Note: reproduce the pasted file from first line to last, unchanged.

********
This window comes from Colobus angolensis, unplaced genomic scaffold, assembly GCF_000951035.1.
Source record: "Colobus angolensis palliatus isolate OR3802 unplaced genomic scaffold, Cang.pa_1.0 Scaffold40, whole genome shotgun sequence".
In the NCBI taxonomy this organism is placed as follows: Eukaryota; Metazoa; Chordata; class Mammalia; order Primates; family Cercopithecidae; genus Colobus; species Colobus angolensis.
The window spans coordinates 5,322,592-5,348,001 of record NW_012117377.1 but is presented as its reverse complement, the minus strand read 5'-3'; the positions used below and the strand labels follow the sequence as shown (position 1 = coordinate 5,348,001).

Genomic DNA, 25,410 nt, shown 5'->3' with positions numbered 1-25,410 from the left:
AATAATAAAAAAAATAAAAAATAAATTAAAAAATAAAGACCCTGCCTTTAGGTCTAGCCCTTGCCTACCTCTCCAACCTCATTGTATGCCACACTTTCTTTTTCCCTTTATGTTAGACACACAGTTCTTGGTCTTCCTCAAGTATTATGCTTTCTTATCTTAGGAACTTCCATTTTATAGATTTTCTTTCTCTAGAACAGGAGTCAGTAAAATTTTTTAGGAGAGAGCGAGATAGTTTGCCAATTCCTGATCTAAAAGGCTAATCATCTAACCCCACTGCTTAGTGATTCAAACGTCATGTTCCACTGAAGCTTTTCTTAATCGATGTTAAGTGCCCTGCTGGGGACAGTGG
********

This window comes from Colobus angolensis, unplaced genomic scaffold, assembly GCF_000951035.1.
Source record: "Colobus angolensis palliatus isolate OR3802 unplaced genomic scaffold, Cang.pa_1.0 Scaffold40, whole genome shotgun sequence".
In the NCBI taxonomy this organism is placed as follows: Eukaryota; Metazoa; Chordata; class Mammalia; order Primates; family Cercopithecidae; genus Colobus; species Colobus angolensis.
The window spans coordinates 5,322,592-5,348,001 of record NW_012117377.1 but is presented as its reverse complement, the minus strand read 5'-3'; the positions used below and the strand labels follow the sequence as shown (position 1 = coordinate 5,348,001).

Genomic DNA, 25,410 nt, shown 5'->3' with positions numbered 1-25,410 from the left:
AATAATAAAAAAAATAAAAAATAAATTAAAAAATAAAGACCCTGCCTTTAGGTCTAGCCCTTGCCTACCTCTCCAACCTCATTGTATGCCACACTTTCTTTTTCCCTTTATGTTAGACACACAGTTCTTGGTCTTCCTCAAGTATTATGCTTTCTTATCTTAGGAACTTCCATTTTATAGATTTTCTTTCTCTAGAACAGGAGTCAGTAAAATTTTTTAGGAGAGAGCGAGATAGTTTGCCAATTCCTGATCTAAAAGGCTAATCATCTAACCCCACTGCTTAGTGATTCAAACGTCATGTTCCACTGAAGCTTTTCTTAATCGATGTTAAGTGCCCTGCTGGGGACAGTGG